Matching Items (7)
- All Subjects: Podcast
- Creators: Hyatt, JP
- Creators: Kingsbury, Jeffrey
- Member of: Theses and Dissertations
Our current understanding of the mitochondrial genome was revolutionized in 2015 with the discovery of short open reading frames (sORFs) that produced protein products called mitochondrial-derived peptides (MDPs). Interestingly, unlike other proteins produced by the organelle, these MDPs are not directly involved in the electron transport chain but rather serve the role of metabolic regulators. In particular, one of these peptides called MOTS-c has been shown to regulate glucose and fat metabolism in an AMPK-dependent manner. With its capacity to enter the mitochondria and impact gene expression, MOTS-c has also displayed the ability to increase aerobic exercise performance by triggering elevated synthesis of the HO-1 antioxidant. Overall these findings position MOTS-c as a promising treatment for metabolic diseases as well as a potential dietary supplement to boost ATP availability.
Throughout history humans have had to adapt to changing conditions in order to survive. Food shortages are one of the major pressures that have shaped past populations. Because of this, the human body has many physiological adaptations that allow it to go extended periods of time consuming little to no food. These adaptations also allow the body to recover quickly once food becomes available. They include changes in metabolism that allow different fuel sources to be used for energy, the storing of excess energy absorbed from food in the forms of glycogen and fat to be used in between meals, and a reduction in the basal metabolic rate in response to starvation, as well as physiological changes in the small intestines. Even in places where starvation is not a concern today, these adaptations are still important as they also have an effect on weight gain and dieting in addition to promoting survival when the body is in a starved state.
Disclaimer: The initial goal of this project was to present this information as a podcast episode as a part of a series aimed at teaching the general public about human physiological adaptations. Due to the circumstances with COVID-19 we were unable to meet to make a final recording of the podcast episode. A recording of a practice session recorded earlier in the year has been uploaded instead and is therefore only a rough draft.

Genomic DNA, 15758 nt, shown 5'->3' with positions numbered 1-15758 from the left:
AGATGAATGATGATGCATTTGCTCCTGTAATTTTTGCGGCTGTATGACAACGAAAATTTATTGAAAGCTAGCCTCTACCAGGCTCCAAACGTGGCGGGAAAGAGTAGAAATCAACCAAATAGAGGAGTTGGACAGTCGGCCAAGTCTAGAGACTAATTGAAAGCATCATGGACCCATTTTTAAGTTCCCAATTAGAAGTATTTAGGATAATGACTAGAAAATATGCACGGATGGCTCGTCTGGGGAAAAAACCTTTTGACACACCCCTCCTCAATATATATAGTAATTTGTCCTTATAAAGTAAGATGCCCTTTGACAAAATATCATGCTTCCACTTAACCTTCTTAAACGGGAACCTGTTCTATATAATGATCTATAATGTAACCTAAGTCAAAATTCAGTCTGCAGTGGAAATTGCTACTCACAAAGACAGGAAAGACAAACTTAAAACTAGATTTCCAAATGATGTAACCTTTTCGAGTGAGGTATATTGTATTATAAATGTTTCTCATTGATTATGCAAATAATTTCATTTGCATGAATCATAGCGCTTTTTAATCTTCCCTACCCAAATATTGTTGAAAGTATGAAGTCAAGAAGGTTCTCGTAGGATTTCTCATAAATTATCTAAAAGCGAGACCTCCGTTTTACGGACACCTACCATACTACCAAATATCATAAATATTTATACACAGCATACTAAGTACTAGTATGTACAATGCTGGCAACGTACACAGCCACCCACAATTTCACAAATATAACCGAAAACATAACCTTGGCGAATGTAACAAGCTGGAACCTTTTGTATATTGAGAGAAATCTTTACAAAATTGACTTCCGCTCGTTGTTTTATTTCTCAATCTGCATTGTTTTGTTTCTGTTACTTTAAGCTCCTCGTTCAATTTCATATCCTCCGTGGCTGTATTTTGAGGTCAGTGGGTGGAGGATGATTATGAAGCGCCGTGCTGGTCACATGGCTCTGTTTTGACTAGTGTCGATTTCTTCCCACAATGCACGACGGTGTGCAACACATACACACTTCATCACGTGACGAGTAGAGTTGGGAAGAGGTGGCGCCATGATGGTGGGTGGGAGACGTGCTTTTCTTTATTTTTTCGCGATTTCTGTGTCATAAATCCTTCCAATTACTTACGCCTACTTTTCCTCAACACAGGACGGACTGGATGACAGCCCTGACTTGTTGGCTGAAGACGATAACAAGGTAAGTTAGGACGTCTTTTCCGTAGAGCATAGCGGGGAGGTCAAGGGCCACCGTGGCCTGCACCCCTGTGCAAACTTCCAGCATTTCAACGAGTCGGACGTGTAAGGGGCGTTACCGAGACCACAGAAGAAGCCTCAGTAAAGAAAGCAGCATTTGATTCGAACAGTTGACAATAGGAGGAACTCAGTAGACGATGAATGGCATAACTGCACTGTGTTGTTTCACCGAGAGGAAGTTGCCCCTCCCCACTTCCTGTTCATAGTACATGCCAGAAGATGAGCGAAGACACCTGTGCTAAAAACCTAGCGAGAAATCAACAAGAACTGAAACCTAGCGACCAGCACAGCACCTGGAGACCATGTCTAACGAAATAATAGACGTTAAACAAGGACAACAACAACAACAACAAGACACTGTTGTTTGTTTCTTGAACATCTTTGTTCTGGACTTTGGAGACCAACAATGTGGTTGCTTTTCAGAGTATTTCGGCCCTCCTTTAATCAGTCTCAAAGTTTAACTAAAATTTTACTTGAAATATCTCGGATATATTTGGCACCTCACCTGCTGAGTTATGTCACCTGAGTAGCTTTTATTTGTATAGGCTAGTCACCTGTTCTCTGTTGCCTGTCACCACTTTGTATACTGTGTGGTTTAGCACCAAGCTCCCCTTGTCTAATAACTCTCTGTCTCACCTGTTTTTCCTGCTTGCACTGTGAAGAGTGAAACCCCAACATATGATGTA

The goal of this paper is to describe the current understanding of how a human’s remaining senses are affected by the onset of blindness through physiological adaptations. The main focuses of this paper stem around the brain and how it adapts to blindness through mechanisms such as neuroplasticity. This paper will explore the increased acuity of both tactile and auditory processing as well as spatial navigation resulting from the onset of blindness. This paper will also explore the enhanced ability of the blind to echolocate as well as the mechanisms of homeostasis that underlie this ability. Finally, this paper will report on the lack of enhancement for the senses of taste and smell in humans after the onset of blindness and possible reasons why there are no observed increases in potential. It is the hope of the writers that this paper will cover the current state of knowledge on the phenomenon of adaptations resulting from the onset of blindness to such an extent that this information can be presented in a podcast format later on.
Disclaimer: Due to the COVID-19 global pandemic, the final outcomes of this project were impacted and limited. Therefore, the rough draft practice podcast session has been uploaded to accompany the written thesis portion as final recordings could not be recorded at this time.
****Project Disclaimer: Unfortunately due to the COVID-19 outbreak during Spring 2020, ASU shut down in-person classes and campus facilities as means to prevent the spread of the virus. This meant though that a polished final podcast recording was unable to be made. Instead, a first-run, practice podcast recording that was recorded before the shut down is uploaded in its stead as a reference as to how the final was intended to sound and be produced. ****
Cellular hypertrophy is an anaerobically-based, adaptive process that mammalian skeletal muscle undergoes in response to damage resulting from unaccustomed force generation by the muscle. Hypertrophy allows for the muscle tissue to recover from the immediate injury and also to be rebuilt more capable of withstanding producing the same amount of force without injury, should it happen again. This means the end result of an adapted muscle is an overall more efficient tissue. The ability to regenerate after damage to the structure and function of the muscle tissue is a highly orchestrated event involving multiple steps and key events to occur. Most briefly, a mechanical load is attempted to be lifted but due to demanding a high amount of contractile force to lift, it causes microdamage to the structural and contractile elements of muscle fiber’s sarcomeres. In addition to an inflammatory response, satellite cells, as a part of a myogenic response, are activated to invade the fiber and then permanently reside inside to produce new proteins that will replace the damaged and necrotized proteins. This addition of cellular content, repeated over multiple times, results in the increased diameter of the fibers and manifests in the visual appearance of skeletal muscle hypertrophy. These steps have been listed off devoid of the contexts in which it takes for these to occur and will be addressed within this thesis.
Health and Wealthness is a podcast where your hosts, Emily Weigel and Hanaa Khan discuss pressing and trending topics about health and wealth that everyone should know about. Our first four episodes focus on the opioid crisis. Both the science and healthcare sides. We then go on to talk about burnout and mental health in a conversational episode.